Blocked bowel (bowel obstruction)
Sometimes, colon cancer can narrow the bowel, which stops stools (poo) from passing through. This is called a bowel obstruction.
A bowel obstruction can cause symptoms such as abdominal (tummy) pain, bloating and vomiting. It usually needs to be treated urgently. A blocked bowel can be relieved in different ways.
The doctor uses a colonoscope to insert an expandable metal tube (stent) into the blockage. They may also use an x-ray to see where to insert the tube. The tube then expands to hold the bowel open, so stools can pass through it again. You are usually given sedation to have this done.
You may have a stent for a short time before having an operation to remove the cancer. Or sometimes a stent stays in permanently to treat the blockage. Your doctors will explain what the aim of the stent is in your situation.
Sometimes a bowel obstruction is treated with an operation to remove the blocked section of bowel. Most people have a temporary or permanent stoma after this operation. The surgeon may remove the cancer at the same time, or later in another operation.
If it is not possible to remove the cancer, the blocked bowel can be relieved by creating a stoma. This means you pass stools (poo) out of the stoma.
Below is a sample of the sources used in our bowel cancer information. If you would like more information about the sources we use, please contact us at firstname.lastname@example.org
R Glynne-Jones, PJ Nilson, C Aschele et al. ESMO-ESSO-ESTRO Clinical practice guidelines for diagnosis, treatment and follow up for anal cancer. July 2014. European Society of Medical Oncology. Available from www.esmo.org/Guidelines/Gastrointestinal-Cancers/Anal-Cancer (accessed October 2019).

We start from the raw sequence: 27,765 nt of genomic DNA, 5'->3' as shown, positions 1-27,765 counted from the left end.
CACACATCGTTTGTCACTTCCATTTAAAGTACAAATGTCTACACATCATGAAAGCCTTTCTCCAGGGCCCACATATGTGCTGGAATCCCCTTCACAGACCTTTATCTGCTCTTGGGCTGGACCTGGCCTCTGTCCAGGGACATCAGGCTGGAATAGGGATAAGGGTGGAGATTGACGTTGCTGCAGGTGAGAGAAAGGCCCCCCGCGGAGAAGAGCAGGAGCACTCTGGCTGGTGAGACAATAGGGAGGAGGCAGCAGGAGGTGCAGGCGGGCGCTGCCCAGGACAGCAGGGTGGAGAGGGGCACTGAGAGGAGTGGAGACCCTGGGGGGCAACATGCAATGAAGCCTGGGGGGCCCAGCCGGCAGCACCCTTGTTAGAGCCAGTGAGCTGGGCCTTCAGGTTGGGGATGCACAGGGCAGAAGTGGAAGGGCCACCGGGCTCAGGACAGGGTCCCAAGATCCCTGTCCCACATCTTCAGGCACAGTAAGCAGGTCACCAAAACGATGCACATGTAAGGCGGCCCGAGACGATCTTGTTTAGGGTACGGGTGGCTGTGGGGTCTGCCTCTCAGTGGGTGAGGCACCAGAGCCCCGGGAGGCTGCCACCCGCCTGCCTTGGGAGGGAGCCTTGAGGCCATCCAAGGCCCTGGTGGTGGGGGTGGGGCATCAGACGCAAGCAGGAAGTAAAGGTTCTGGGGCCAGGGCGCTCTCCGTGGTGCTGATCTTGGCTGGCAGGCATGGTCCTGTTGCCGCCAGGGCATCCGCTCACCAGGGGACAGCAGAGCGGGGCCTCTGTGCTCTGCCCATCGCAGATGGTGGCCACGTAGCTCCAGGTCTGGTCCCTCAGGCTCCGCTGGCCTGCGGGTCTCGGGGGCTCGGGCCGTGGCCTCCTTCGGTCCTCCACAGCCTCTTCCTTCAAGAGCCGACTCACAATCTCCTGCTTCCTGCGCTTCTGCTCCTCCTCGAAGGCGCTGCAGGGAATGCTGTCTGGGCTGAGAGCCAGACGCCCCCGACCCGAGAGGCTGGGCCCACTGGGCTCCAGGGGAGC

National Institute for Health and Excellence (NICE). Colorectal cancer: diagnosis and management clinical guidelines. Updated December 2014. Available from www.nice.org.uk/guidance/cg131 (accessed October 2019).
Association of Coloproctology of Great Britain & Ireland (ACPGBI). Volume 19. Issue S1. Guidelines for the management of cancer of the colon, rectum and anus. 2017. Available from www.onlinelibrary.wiley.com/toc/14631318/19/S1 (accessed October 2019).
BMJ. Best practice colorectal cancer. Updated 2018. Available from www.bestpractice.bmj.com/topics/en-gb/258 (accessed October 2019).
This information has been written, revised and edited by Macmillan Cancer Support’s Cancer Information Development team. It has been reviewed by expert medical and health professionals and people living with cancer. It has been approved by Chief Medical Editor, Professor Tim Iveson, Consultant Medical Oncologist.
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